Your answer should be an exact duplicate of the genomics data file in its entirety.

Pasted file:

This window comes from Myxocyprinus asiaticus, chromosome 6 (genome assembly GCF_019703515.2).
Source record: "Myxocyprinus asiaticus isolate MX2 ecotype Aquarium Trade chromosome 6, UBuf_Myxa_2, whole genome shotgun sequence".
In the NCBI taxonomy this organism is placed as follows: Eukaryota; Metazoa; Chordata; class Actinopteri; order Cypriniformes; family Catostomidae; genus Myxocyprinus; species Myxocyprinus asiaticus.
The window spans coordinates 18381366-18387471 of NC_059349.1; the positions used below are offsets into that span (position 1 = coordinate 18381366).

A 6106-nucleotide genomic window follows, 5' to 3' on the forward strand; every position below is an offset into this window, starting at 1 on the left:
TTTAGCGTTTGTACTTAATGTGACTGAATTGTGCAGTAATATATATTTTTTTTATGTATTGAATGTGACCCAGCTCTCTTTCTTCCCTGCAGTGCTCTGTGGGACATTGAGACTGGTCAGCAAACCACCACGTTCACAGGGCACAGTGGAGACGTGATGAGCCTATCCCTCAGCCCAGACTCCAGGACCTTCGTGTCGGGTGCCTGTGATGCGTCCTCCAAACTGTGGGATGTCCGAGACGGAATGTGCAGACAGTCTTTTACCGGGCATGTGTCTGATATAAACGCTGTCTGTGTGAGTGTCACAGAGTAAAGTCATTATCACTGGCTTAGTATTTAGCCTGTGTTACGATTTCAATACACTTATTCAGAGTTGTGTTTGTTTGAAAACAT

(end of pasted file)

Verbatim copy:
This window comes from Myxocyprinus asiaticus, chromosome 6 (genome assembly GCF_019703515.2).
Source record: "Myxocyprinus asiaticus isolate MX2 ecotype Aquarium Trade chromosome 6, UBuf_Myxa_2, whole genome shotgun sequence".
In the NCBI taxonomy this organism is placed as follows: Eukaryota; Metazoa; Chordata; class Actinopteri; order Cypriniformes; family Catostomidae; genus Myxocyprinus; species Myxocyprinus asiaticus.
The window spans coordinates 18381366-18387471 of NC_059349.1; the positions used below are offsets into that span (position 1 = coordinate 18381366).

A 6106-nucleotide genomic window follows, 5' to 3' on the forward strand; every position below is an offset into this window, starting at 1 on the left:
TTTAGCGTTTGTACTTAATGTGACTGAATTGTGCAGTAATATATATTTTTTTTATGTATTGAATGTGACCCAGCTCTCTTTCTTCCCTGCAGTGCTCTGTGGGACATTGAGACTGGTCAGCAAACCACCACGTTCACAGGGCACAGTGGAGACGTGATGAGCCTATCCCTCAGCCCAGACTCCAGGACCTTCGTGTCGGGTGCCTGTGATGCGTCCTCCAAACTGTGGGATGTCCGAGACGGAATGTGCAGACAGTCTTTTACCGGGCATGTGTCTGATATAAACGCTGTCTGTGTGAGTGTCACAGAGTAAAGTCATTATCACTGGCTTAGTATTTAGCCTGTGTTACGATTTCAATACACTTATTCAGAGTTGTGTTTGTTTGAAAACAT